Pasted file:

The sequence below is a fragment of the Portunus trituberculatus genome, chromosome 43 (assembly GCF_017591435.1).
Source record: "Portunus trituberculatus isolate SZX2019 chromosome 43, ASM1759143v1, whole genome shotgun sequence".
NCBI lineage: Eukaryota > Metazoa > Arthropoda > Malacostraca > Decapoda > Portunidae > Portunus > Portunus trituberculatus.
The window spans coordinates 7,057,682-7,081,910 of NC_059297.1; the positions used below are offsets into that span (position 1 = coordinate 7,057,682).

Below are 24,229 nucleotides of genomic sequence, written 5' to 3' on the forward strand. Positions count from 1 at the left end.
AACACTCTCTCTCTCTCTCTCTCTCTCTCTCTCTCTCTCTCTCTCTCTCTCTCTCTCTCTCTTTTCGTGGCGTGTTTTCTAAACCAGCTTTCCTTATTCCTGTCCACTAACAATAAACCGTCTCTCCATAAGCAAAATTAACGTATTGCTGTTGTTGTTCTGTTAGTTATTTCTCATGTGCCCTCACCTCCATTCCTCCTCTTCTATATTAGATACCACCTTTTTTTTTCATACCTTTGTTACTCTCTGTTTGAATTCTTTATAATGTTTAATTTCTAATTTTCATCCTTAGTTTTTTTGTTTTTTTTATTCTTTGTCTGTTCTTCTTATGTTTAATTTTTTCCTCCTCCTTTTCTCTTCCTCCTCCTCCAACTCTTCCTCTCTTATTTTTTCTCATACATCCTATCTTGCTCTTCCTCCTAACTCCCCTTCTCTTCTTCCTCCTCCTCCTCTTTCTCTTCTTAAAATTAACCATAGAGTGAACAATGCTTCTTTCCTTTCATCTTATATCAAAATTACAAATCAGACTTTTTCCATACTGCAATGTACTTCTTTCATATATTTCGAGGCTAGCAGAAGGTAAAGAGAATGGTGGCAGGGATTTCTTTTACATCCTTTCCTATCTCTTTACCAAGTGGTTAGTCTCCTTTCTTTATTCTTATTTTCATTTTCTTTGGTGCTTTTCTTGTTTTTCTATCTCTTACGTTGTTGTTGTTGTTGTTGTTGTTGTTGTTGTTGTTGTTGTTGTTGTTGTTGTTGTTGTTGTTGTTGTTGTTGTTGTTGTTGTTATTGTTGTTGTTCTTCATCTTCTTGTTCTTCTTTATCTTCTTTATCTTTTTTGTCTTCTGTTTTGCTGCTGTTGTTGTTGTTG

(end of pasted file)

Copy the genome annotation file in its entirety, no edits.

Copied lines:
The sequence below is a fragment of the Portunus trituberculatus genome, chromosome 43 (assembly GCF_017591435.1).
Source record: "Portunus trituberculatus isolate SZX2019 chromosome 43, ASM1759143v1, whole genome shotgun sequence".
NCBI lineage: Eukaryota > Metazoa > Arthropoda > Malacostraca > Decapoda > Portunidae > Portunus > Portunus trituberculatus.
The window spans coordinates 7,057,682-7,081,910 of NC_059297.1; the positions used below are offsets into that span (position 1 = coordinate 7,057,682).

Below are 24,229 nucleotides of genomic sequence, written 5' to 3' on the forward strand. Positions count from 1 at the left end.
AACACTCTCTCTCTCTCTCTCTCTCTCTCTCTCTCTCTCTCTCTCTCTCTCTCTCTCTCTCTTTTCGTGGCGTGTTTTCTAAACCAGCTTTCCTTATTCCTGTCCACTAACAATAAACCGTCTCTCCATAAGCAAAATTAACGTATTGCTGTTGTTGTTCTGTTAGTTATTTCTCATGTGCCCTCACCTCCATTCCTCCTCTTCTATATTAGATACCACCTTTTTTTTTCATACCTTTGTTACTCTCTGTTTGAATTCTTTATAATGTTTAATTTCTAATTTTCATCCTTAGTTTTTTTGTTTTTTTTATTCTTTGTCTGTTCTTCTTATGTTTAATTTTTTCCTCCTCCTTTTCTCTTCCTCCTCCTCCAACTCTTCCTCTCTTATTTTTTCTCATACATCCTATCTTGCTCTTCCTCCTAACTCCCCTTCTCTTCTTCCTCCTCCTCCTCTTTCTCTTCTTAAAATTAACCATAGAGTGAACAATGCTTCTTTCCTTTCATCTTATATCAAAATTACAAATCAGACTTTTTCCATACTGCAATGTACTTCTTTCATATATTTCGAGGCTAGCAGAAGGTAAAGAGAATGGTGGCAGGGATTTCTTTTACATCCTTTCCTATCTCTTTACCAAGTGGTTAGTCTCCTTTCTTTATTCTTATTTTCATTTTCTTTGGTGCTTTTCTTGTTTTTCTATCTCTTACGTTGTTGTTGTTGTTGTTGTTGTTGTTGTTGTTGTTGTTGTTGTTGTTGTTGTTGTTGTTGTTGTTGTTGTTGTTGTTGTTGTTATTGTTGTTGTTCTTCATCTTCTTGTTCTTCTTTATCTTCTTTATCTTTTTTGTCTTCTGTTTTGCTGCTGTTGTTGTTGTTG